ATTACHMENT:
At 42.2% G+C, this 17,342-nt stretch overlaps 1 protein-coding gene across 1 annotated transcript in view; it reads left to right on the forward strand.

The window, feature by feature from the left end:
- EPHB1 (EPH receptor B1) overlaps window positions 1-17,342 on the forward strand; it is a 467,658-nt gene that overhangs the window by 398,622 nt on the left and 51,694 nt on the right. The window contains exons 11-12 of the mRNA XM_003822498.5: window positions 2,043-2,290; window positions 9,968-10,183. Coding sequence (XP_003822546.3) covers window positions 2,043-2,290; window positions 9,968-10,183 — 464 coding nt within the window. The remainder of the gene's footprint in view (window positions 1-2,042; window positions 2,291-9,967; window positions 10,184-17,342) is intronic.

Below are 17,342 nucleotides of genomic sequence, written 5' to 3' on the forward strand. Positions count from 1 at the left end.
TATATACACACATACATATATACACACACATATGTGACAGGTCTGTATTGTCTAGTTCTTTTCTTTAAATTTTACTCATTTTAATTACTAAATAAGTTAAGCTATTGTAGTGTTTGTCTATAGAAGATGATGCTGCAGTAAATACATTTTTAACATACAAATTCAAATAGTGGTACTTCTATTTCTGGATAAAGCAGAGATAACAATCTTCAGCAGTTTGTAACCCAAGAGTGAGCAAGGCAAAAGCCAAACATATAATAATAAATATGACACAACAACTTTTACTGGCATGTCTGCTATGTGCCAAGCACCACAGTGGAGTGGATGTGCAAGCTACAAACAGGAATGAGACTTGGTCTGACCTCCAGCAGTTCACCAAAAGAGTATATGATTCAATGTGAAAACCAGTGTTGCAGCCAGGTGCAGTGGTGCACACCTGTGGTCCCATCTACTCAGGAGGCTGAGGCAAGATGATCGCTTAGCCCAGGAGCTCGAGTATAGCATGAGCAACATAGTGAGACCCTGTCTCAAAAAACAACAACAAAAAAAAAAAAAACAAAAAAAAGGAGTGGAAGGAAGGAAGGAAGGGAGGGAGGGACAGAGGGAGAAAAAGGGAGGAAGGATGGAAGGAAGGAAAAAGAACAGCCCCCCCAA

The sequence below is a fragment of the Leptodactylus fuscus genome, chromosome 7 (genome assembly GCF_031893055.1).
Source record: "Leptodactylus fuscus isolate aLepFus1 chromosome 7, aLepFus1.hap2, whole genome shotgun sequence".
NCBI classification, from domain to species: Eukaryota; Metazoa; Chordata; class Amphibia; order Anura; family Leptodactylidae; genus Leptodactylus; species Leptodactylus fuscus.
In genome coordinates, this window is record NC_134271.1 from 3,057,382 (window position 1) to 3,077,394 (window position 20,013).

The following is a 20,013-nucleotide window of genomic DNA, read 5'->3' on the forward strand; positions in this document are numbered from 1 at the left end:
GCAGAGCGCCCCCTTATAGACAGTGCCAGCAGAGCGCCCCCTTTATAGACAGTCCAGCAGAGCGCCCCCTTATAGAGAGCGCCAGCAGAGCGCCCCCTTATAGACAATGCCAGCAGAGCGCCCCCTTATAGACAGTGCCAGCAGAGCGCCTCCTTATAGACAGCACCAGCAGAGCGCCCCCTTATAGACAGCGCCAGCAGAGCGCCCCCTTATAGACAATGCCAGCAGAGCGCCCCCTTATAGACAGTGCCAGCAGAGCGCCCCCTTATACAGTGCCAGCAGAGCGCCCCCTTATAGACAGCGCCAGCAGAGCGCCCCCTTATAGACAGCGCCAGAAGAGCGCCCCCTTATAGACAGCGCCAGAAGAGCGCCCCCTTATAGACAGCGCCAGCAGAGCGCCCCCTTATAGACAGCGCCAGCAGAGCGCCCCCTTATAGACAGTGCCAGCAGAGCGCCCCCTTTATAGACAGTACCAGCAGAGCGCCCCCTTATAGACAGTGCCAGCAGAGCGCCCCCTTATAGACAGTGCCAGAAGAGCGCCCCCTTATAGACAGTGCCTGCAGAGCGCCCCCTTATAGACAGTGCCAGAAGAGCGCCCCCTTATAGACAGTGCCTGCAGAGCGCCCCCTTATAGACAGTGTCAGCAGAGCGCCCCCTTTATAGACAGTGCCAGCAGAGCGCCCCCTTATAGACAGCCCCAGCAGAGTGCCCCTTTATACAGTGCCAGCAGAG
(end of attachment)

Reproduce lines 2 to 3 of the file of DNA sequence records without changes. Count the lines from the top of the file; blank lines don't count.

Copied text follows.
The window, feature by feature from the left end:
- EPHB1 (EPH receptor B1) overlaps window positions 1-17,342 on the forward strand; it is a 467,658-nt gene that overhangs the window by 398,622 nt on the left and 51,694 nt on the right. The window contains exons 11-12 of the mRNA XM_003822498.5: window positions 2,043-2,290; window positions 9,968-10,183. Coding sequence (XP_003822546.3) covers window positions 2,043-2,290; window positions 9,968-10,183 — 464 coding nt within the window. The remainder of the gene's footprint in view (window positions 1-2,042; window positions 2,291-9,967; window positions 10,184-17,342) is intronic.